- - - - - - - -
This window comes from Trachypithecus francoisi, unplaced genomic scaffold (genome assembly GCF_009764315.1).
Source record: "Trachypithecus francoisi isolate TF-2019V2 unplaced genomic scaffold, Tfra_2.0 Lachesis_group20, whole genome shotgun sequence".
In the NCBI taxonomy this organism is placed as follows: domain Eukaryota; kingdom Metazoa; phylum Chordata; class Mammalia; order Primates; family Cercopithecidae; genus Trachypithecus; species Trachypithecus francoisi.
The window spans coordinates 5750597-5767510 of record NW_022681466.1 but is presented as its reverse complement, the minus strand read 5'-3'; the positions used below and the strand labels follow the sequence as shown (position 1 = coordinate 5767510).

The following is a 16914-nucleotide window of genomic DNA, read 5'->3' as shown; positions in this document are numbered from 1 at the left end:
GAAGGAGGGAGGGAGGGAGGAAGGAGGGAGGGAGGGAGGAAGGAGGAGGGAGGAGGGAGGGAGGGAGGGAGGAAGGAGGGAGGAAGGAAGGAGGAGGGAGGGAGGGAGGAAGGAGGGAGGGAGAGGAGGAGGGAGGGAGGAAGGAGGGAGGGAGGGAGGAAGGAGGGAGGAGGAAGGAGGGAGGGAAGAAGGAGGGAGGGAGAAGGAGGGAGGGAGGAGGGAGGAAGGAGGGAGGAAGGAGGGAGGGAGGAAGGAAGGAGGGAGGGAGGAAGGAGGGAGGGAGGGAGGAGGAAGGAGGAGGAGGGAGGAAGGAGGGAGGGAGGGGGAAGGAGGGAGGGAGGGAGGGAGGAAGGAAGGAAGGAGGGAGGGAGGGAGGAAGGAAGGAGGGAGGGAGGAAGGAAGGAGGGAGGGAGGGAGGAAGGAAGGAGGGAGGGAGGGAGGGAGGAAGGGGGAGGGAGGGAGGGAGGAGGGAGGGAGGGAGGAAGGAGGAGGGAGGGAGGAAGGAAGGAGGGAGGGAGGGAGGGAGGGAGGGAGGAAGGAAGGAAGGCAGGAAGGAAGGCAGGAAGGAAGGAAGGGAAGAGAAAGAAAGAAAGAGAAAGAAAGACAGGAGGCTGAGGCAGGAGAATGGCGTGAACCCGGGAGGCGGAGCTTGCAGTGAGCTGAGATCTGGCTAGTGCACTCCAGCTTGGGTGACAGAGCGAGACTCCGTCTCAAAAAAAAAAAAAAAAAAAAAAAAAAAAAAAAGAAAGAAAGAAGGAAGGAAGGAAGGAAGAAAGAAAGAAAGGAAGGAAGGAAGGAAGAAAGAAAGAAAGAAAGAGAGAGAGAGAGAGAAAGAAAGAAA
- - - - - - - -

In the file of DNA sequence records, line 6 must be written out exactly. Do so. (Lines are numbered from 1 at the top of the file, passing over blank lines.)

GAAGGAGGGAGGGAGGGAGGAAGGAGGGAGGGAGGGAGGAAGGAGGAGGGAGGAGGGAGGGAGGGAGGGAGGAAGGAGGGAGGAAGGAAGGAGGAGGGAGGGAGGGAGGAAGGAGGGAGGGAGAGGAGGAGGGAGGGAGGAAGGAGGGAGGGAGGGAGGAAGGAGGGAGGAGGAAGGAGGGAGGGAAGAAGGAGGGAGGGAGAAGGAGGGAGGGAGGAGGGAGGAAGGAGGGAGGAAGGAGGGAGGGAGGAAGGAAGGAGGGAGGGAGGAAGGAGGGAGGGAGGGAGGAGGAAGGAGGAGGAGGGAGGAAGGAGGGAGGGAGGGGGAAGGAGGGAGGGAGGGAGGGAGGAAGGAAGGAAGGAGGGAGGGAGGGAGGAAGGAAGGAGGGAGGGAGGAAGGAAGGAGGGAGGGAGGGAGGAAGGAAGGAGGGAGGGAGGGAGGGAGGAAGGGGGAGGGAGGGAGGGAGGAGGGAGGGAGGGAGGAAGGAGGAGGGAGGGAGGAAGGAAGGAGGGAGGGAGGGAGGGAGGGAGGGAGGAAGGAAGGAAGGCAGGAAGGAAGGCAGGAAGGAAGGAAGGGAAGAGAAAGAAAGAAAGAGAAAGAAAGACAGGAGGCTGAGGCAGGAGAATGGCGTGAACCCGGGAGGCGGAGCTTGCAGTGAGCTGAGATCTGGCTAGTGCACTCCAGCTTGGGTGACAGAGCGAGACTCCGTCTCAAAAAAAAAAAAAAAAAAAAAAAAAAAAAAAAGAAAGAAAGAAGGAAGGAAGGAAGGAAGAAAGAAAGAAAGGAAGGAAGGAAGGAAGAAAGAAAGAAAGAAAGAGAGAGAGAGAGAGAAAGAAAGAAA